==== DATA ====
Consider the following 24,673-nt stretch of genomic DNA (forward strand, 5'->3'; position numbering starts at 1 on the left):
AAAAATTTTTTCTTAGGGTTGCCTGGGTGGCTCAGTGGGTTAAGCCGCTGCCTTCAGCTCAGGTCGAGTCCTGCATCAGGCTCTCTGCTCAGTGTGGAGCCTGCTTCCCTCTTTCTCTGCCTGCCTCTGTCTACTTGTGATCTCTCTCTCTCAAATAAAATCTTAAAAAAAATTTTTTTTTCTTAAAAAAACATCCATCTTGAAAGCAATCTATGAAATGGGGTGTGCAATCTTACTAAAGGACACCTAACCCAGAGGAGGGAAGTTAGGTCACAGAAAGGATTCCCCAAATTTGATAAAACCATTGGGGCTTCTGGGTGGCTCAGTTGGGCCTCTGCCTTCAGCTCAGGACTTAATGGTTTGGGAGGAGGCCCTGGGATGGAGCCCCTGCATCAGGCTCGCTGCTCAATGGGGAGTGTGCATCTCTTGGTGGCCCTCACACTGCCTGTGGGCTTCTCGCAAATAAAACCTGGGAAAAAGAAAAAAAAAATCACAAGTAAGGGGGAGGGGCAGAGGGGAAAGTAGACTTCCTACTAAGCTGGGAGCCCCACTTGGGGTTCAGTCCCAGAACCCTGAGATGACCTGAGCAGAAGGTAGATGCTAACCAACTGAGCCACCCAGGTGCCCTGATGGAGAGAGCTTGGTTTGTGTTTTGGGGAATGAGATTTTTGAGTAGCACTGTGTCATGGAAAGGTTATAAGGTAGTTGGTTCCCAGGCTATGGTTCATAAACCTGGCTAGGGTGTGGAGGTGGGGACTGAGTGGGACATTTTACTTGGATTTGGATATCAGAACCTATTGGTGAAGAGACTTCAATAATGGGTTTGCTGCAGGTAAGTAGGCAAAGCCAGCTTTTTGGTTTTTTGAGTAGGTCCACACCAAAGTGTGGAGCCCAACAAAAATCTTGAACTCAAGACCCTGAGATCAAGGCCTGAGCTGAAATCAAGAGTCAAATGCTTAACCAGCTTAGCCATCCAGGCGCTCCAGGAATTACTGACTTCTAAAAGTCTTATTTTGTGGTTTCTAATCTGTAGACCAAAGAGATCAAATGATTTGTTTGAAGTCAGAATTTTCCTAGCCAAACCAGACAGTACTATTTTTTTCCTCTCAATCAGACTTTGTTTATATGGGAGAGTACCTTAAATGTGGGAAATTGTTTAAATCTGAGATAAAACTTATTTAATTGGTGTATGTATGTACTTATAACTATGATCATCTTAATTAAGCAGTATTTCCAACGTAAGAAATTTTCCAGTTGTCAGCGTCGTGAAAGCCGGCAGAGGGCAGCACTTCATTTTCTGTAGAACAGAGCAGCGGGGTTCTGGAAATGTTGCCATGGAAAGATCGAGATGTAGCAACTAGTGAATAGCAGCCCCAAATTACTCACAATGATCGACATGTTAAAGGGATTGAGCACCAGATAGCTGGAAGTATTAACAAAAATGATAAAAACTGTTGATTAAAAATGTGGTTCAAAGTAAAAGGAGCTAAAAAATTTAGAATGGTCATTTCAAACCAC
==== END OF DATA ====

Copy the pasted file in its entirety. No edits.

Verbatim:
Consider the following 24,673-nt stretch of genomic DNA (forward strand, 5'->3'; position numbering starts at 1 on the left):
AAAAATTTTTTCTTAGGGTTGCCTGGGTGGCTCAGTGGGTTAAGCCGCTGCCTTCAGCTCAGGTCGAGTCCTGCATCAGGCTCTCTGCTCAGTGTGGAGCCTGCTTCCCTCTTTCTCTGCCTGCCTCTGTCTACTTGTGATCTCTCTCTCTCAAATAAAATCTTAAAAAAAATTTTTTTTTCTTAAAAAAACATCCATCTTGAAAGCAATCTATGAAATGGGGTGTGCAATCTTACTAAAGGACACCTAACCCAGAGGAGGGAAGTTAGGTCACAGAAAGGATTCCCCAAATTTGATAAAACCATTGGGGCTTCTGGGTGGCTCAGTTGGGCCTCTGCCTTCAGCTCAGGACTTAATGGTTTGGGAGGAGGCCCTGGGATGGAGCCCCTGCATCAGGCTCGCTGCTCAATGGGGAGTGTGCATCTCTTGGTGGCCCTCACACTGCCTGTGGGCTTCTCGCAAATAAAACCTGGGAAAAAGAAAAAAAAAATCACAAGTAAGGGGGAGGGGCAGAGGGGAAAGTAGACTTCCTACTAAGCTGGGAGCCCCACTTGGGGTTCAGTCCCAGAACCCTGAGATGACCTGAGCAGAAGGTAGATGCTAACCAACTGAGCCACCCAGGTGCCCTGATGGAGAGAGCTTGGTTTGTGTTTTGGGGAATGAGATTTTTGAGTAGCACTGTGTCATGGAAAGGTTATAAGGTAGTTGGTTCCCAGGCTATGGTTCATAAACCTGGCTAGGGTGTGGAGGTGGGGACTGAGTGGGACATTTTACTTGGATTTGGATATCAGAACCTATTGGTGAAGAGACTTCAATAATGGGTTTGCTGCAGGTAAGTAGGCAAAGCCAGCTTTTTGGTTTTTTGAGTAGGTCCACACCAAAGTGTGGAGCCCAACAAAAATCTTGAACTCAAGACCCTGAGATCAAGGCCTGAGCTGAAATCAAGAGTCAAATGCTTAACCAGCTTAGCCATCCAGGCGCTCCAGGAATTACTGACTTCTAAAAGTCTTATTTTGTGGTTTCTAATCTGTAGACCAAAGAGATCAAATGATTTGTTTGAAGTCAGAATTTTCCTAGCCAAACCAGACAGTACTATTTTTTTCCTCTCAATCAGACTTTGTTTATATGGGAGAGTACCTTAAATGTGGGAAATTGTTTAAATCTGAGATAAAACTTATTTAATTGGTGTATGTATGTACTTATAACTATGATCATCTTAATTAAGCAGTATTTCCAACGTAAGAAATTTTCCAGTTGTCAGCGTCGTGAAAGCCGGCAGAGGGCAGCACTTCATTTTCTGTAGAACAGAGCAGCGGGGTTCTGGAAATGTTGCCATGGAAAGATCGAGATGTAGCAACTAGTGAATAGCAGCCCCAAATTACTCACAATGATCGACATGTTAAAGGGATTGAGCACCAGATAGCTGGAAGTATTAACAAAAATGATAAAAACTGTTGATTAAAAATGTGGTTCAAAGTAAAAGGAGCTAAAAAATTTAGAATGGTCATTTCAAACCAC